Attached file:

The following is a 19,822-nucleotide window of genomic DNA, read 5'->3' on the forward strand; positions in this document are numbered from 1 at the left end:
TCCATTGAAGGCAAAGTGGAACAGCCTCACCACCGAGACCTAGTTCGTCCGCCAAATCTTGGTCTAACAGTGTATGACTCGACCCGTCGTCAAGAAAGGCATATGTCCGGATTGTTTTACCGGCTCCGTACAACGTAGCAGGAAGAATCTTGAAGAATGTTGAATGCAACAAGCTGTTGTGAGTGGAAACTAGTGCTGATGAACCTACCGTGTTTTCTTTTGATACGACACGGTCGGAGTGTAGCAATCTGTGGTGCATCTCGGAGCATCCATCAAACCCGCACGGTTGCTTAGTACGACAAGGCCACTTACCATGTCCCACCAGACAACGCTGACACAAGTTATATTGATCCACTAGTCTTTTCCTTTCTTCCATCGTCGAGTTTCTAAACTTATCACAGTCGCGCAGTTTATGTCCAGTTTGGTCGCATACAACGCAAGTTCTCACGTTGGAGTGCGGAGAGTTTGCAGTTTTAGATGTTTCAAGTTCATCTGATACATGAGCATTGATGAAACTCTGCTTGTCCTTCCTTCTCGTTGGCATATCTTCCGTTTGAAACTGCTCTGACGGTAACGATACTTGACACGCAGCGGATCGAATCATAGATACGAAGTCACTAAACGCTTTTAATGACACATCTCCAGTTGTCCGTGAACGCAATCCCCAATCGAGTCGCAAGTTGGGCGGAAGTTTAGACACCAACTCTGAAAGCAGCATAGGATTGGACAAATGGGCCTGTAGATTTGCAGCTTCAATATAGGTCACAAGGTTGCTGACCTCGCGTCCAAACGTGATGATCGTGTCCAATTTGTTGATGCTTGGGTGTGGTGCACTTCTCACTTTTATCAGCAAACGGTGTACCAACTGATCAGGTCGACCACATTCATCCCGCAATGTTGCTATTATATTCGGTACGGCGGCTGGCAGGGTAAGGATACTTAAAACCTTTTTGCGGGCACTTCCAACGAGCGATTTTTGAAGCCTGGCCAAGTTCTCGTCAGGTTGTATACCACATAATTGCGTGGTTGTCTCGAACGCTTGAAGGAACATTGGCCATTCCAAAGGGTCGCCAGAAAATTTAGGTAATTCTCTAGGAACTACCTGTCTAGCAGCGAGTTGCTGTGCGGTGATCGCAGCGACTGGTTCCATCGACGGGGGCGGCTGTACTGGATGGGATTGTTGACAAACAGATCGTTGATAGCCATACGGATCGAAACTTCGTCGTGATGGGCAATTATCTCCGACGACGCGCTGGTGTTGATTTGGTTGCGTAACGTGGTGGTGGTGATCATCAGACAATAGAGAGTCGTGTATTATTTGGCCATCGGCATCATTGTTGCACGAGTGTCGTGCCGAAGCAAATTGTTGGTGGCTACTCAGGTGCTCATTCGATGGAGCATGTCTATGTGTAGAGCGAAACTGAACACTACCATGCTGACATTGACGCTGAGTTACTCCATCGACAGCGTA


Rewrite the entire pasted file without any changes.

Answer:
The following is a 19,822-nucleotide window of genomic DNA, read 5'->3' on the forward strand; positions in this document are numbered from 1 at the left end:
TCCATTGAAGGCAAAGTGGAACAGCCTCACCACCGAGACCTAGTTCGTCCGCCAAATCTTGGTCTAACAGTGTATGACTCGACCCGTCGTCAAGAAAGGCATATGTCCGGATTGTTTTACCGGCTCCGTACAACGTAGCAGGAAGAATCTTGAAGAATGTTGAATGCAACAAGCTGTTGTGAGTGGAAACTAGTGCTGATGAACCTACCGTGTTTTCTTTTGATACGACACGGTCGGAGTGTAGCAATCTGTGGTGCATCTCGGAGCATCCATCAAACCCGCACGGTTGCTTAGTACGACAAGGCCACTTACCATGTCCCACCAGACAACGCTGACACAAGTTATATTGATCCACTAGTCTTTTCCTTTCTTCCATCGTCGAGTTTCTAAACTTATCACAGTCGCGCAGTTTATGTCCAGTTTGGTCGCATACAACGCAAGTTCTCACGTTGGAGTGCGGAGAGTTTGCAGTTTTAGATGTTTCAAGTTCATCTGATACATGAGCATTGATGAAACTCTGCTTGTCCTTCCTTCTCGTTGGCATATCTTCCGTTTGAAACTGCTCTGACGGTAACGATACTTGACACGCAGCGGATCGAATCATAGATACGAAGTCACTAAACGCTTTTAATGACACATCTCCAGTTGTCCGTGAACGCAATCCCCAATCGAGTCGCAAGTTGGGCGGAAGTTTAGACACCAACTCTGAAAGCAGCATAGGATTGGACAAATGGGCCTGTAGATTTGCAGCTTCAATATAGGTCACAAGGTTGCTGACCTCGCGTCCAAACGTGATGATCGTGTCCAATTTGTTGATGCTTGGGTGTGGTGCACTTCTCACTTTTATCAGCAAACGGTGTACCAACTGATCAGGTCGACCACATTCATCCCGCAATGTTGCTATTATATTCGGTACGGCGGCTGGCAGGGTAAGGATACTTAAAACCTTTTTGCGGGCACTTCCAACGAGCGATTTTTGAAGCCTGGCCAAGTTCTCGTCAGGTTGTATACCACATAATTGCGTGGTTGTCTCGAACGCTTGAAGGAACATTGGCCATTCCAAAGGGTCGCCAGAAAATTTAGGTAATTCTCTAGGAACTACCTGTCTAGCAGCGAGTTGCTGTGCGGTGATCGCAGCGACTGGTTCCATCGACGGGGGCGGCTGTACTGGATGGGATTGTTGACAAACAGATCGTTGATAGCCATACGGATCGAAACTTCGTCGTGATGGGCAATTATCTCCGACGACGCGCTGGTGTTGATTTGGTTGCGTAACGTGGTGGTGGTGATCATCAGACAATAGAGAGTCGTGTATTATTTGGCCATCGGCATCATTGTTGCACGAGTGTCGTGCCGAAGCAAATTGTTGGTGGCTACTCAGGTGCTCATTCGATGGAGCATGTCTATGTGTAGAGCGAAACTGAACACTACCATGCTGACATTGACGCTGAGTTACTCCATCGACAGCGTA